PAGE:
Under the banner of "Prairie Run" makes last flight is this story -
Another era in Canadian aviation has ended. At midnight April 12 the last Company DC-3 flight touched down at Winnipeg's international Airport. signaling the end of another chapter in aviation history. The operation of the Prairie Route, or the "milk run" as it was commonly called is over. With the last flight went the memories of the past 15 years,
memories which employees and many passengers shared over the years from the foothills across the Prairies and into Winnipeg.

This was a different type of operation. Many of the passengers were like commuters and crew and fellow passengers addressed one another on a first name basis. It was a "homey " kind of flight. quite devoid of the frills and luxuries of the more modern DC-8 jetliner, yet it was in this atmosphere that the 'TCA-passenger relationship became so successful.

It would be difficult to name the person who gave the route the name of "The Prairie Milk Run" but it is understandable that it was so named because, like a milkman, the pilot hardly got airborne before he had to descend and make another call at the next station. There are many stories about its origin but no one can say which story is original. One thing certain is that the aircraft has carried everything from chickens to passenger but no one can ever remember seeing a milk can aboard.

There are many people across the Prairies who will miss the familiar sight of a TCA DC-3 flying serenely along to its next port of call.  Many, along its route, could tell the time of day by the passing overhead of "the three". TCA will no longer he flying into Brandon, Yorkton, Swift Current or Medicine Hat and the DC-3 operation no longer will serve Winnipeg. Regina. Saskatoon, Prince Albert or Lethbridge, however, the memories and the many stories will always live on.
lethbridgeLethbridge, this photo shows Ron Mathews on the left and Geordie Saunders, Station Manager YQL pulling away the passenger stand for the last time.
swiftcurrentSwift Current - Jake Dyke, cab driver, handles the last pieces of air mail baggage while, on the left, Ken Morrison, Station Manager and Cal Copeland Regional Supervisor Station Services, YVR.
yorktonThe photo at Yorkton shows on the left, Jack Dunwoody,  Jean McIver,  John Goleski, Doug Marchant.
brandonAt Brandon, here is Nick Kosowich writing the last ticket to be sold to a Mr J.C.Harper, who became the last passenger to board the DC-3 anywhere on Trans-Canada Air Lines services. It was the last stop before YWG.
finalcrewsHere are the incoming and outgoing crews at Lethbridge, from the left: Gordie Saunders, F/O A.Gittel, L.Moore, Capt. E.Jenson, Capt. Gerry Palmer, Jean McIver, F/O D.Hannigar, Cal Copeland.

autographsSeveral employees signed the fuselage of the DC-3 as it passed through their stations during the last flight.


Although most of the signatures are difficult to see, we do make out Cal Copeland, Stan MacDonald. At Brandon we see Sam White, A.Shaw, N.Krugger. At Prince Albert we think it is Jim O'Connor and Ray Robinson at Saskatoon.

ohareWhen President Kennedy opened Chicago's O'Hare airport, these four employees formed part of the guard of honour for the President at the dedication ceremonies. From the left: "Clete" Evans, "Chuck" Williams, "Bob" Lisec, John Buehler, all Passenger Agents at O'Hare.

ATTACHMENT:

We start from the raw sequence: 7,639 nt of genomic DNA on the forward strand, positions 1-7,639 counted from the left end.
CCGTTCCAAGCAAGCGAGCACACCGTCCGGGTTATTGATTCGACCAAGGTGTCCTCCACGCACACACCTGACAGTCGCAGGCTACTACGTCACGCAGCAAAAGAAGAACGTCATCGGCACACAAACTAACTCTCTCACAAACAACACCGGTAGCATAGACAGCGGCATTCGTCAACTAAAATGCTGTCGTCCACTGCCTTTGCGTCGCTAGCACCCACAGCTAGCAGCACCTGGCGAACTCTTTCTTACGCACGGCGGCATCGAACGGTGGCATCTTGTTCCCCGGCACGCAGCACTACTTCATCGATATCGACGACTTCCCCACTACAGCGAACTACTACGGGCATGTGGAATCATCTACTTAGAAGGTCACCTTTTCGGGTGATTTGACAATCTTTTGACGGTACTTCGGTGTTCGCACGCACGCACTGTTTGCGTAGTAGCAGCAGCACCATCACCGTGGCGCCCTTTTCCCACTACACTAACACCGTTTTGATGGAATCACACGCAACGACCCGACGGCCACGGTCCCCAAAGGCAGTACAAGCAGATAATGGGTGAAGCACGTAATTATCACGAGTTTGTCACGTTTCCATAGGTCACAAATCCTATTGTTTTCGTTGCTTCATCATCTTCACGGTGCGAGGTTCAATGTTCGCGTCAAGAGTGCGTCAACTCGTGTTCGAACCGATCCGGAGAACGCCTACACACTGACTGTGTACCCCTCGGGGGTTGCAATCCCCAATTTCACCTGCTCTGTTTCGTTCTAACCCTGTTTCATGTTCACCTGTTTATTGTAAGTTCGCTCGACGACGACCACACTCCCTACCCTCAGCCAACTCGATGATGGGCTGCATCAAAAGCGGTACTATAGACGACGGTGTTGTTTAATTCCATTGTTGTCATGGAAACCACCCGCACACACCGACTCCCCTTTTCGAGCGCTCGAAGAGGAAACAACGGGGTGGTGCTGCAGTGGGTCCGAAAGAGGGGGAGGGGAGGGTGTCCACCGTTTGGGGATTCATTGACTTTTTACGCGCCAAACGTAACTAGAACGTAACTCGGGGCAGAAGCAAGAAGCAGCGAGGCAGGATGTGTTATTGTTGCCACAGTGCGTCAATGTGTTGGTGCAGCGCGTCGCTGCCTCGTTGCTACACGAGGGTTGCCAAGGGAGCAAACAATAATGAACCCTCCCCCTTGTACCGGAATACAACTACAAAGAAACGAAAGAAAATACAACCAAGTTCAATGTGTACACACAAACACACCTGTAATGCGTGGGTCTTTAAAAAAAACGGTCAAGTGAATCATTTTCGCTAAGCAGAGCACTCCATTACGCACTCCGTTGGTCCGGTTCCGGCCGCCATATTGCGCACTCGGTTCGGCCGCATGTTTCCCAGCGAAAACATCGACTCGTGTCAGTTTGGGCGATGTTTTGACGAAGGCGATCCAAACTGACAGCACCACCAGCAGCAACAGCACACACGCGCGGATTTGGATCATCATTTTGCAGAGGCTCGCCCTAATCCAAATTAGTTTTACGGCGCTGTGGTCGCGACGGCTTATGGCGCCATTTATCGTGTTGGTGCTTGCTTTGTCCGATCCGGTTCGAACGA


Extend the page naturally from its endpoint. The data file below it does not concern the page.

Issue dated - Dec 1972
Musings from the "Horizons" magazine.
tristarOur first L1011 TriStar was rolled out of Lockheed's Palmdale Assembly line on December 10th prior to delivery.
maintenanceMaintenance men gathered in Palmdale for a first-hand look at the TriStar, under the guidance of Lockheed's resident Montreal Manager, Bob Beck, fourth from the left. Others pictured are, from the left: Colin Lelliott, Supt. Line Mtce., Halifax; Doug Fairbairn, Supt. Line Mtce., Vancouver; Al Hunt, Manager, Mtce. Central; Bob Peterson, Director, Line Mtce.; Walt Bailey, Director, Ground Equipment and Facilities Program; Bill Layers, Supt. MOC Programs; and Ron Campbell, Regional Mtce. and Aircraft Services Manager, Toronto.
Alan's Space - by Alan Rust
Alan's Space
Alan Rust
Hans Rosling's 200 Countries, 200 Years, 4 Minutes
Hans Rosling's famous lectures combine enormous quantities of public data with a sport's commentator's style to reveal the story of the world's past, present and future development. Now he explores stats in a way he has never done before - using augmented reality animation. In this spectacular section of 'The Joy of Stats' he tells the story of the world in 200 countries over 200 years using 120,000 numbers - in just four minutes. Plotting life expectancy against income for every country since 1810, Hans shows how the world we live in is radically different from the world most of us imagine.
Click on the image to watch. I think you'll find it very interesting, I did!
200 Countries, 200 Years, 4 minutes
Click on image to view video
Canadi>n/CP Air/PWA, Wardair, etc. People & Events
- Compiled by Terry Baker
CAIL TailsNews and articles from days gone by gleaned from various publications from C.A.I.L. and it's "ancestry" of contributing airlines.
Issue dated - April 1998
Extracted from the "Canadian Flyer" magazine -
yyzloungeAll smiles are these three CSA employees working the domestic lounge facility at YYZ. From the left: Lynda Dickenson, Zoe Axoitis, George Chang.
dutyfreeteamCanadian and ALPHA Duty-Free Team. Left to right: Tissa Dharmagunaratne, Executive Vice President, ALPHA On Board Sates & Sales; Marshall Wilmot, Vice-President, Inflight Service; Rakhita Jayawardena, President, ALPHA On Board Sates & Services; Michael Joss, Director, Catering & Product Development; Heather O'Neal, Duty Free Co-ordinator; Stephen Knowles, Inflight Performance Improvement Co-ordinator; Linda Lavergne, Regional Product Manager, West; Bruce Burden, Developer, Inflight Service Procedures. Missing: Joe Donato, Regional Product Manager, East; Roberto Solarino, Manager, Infllight Product Development.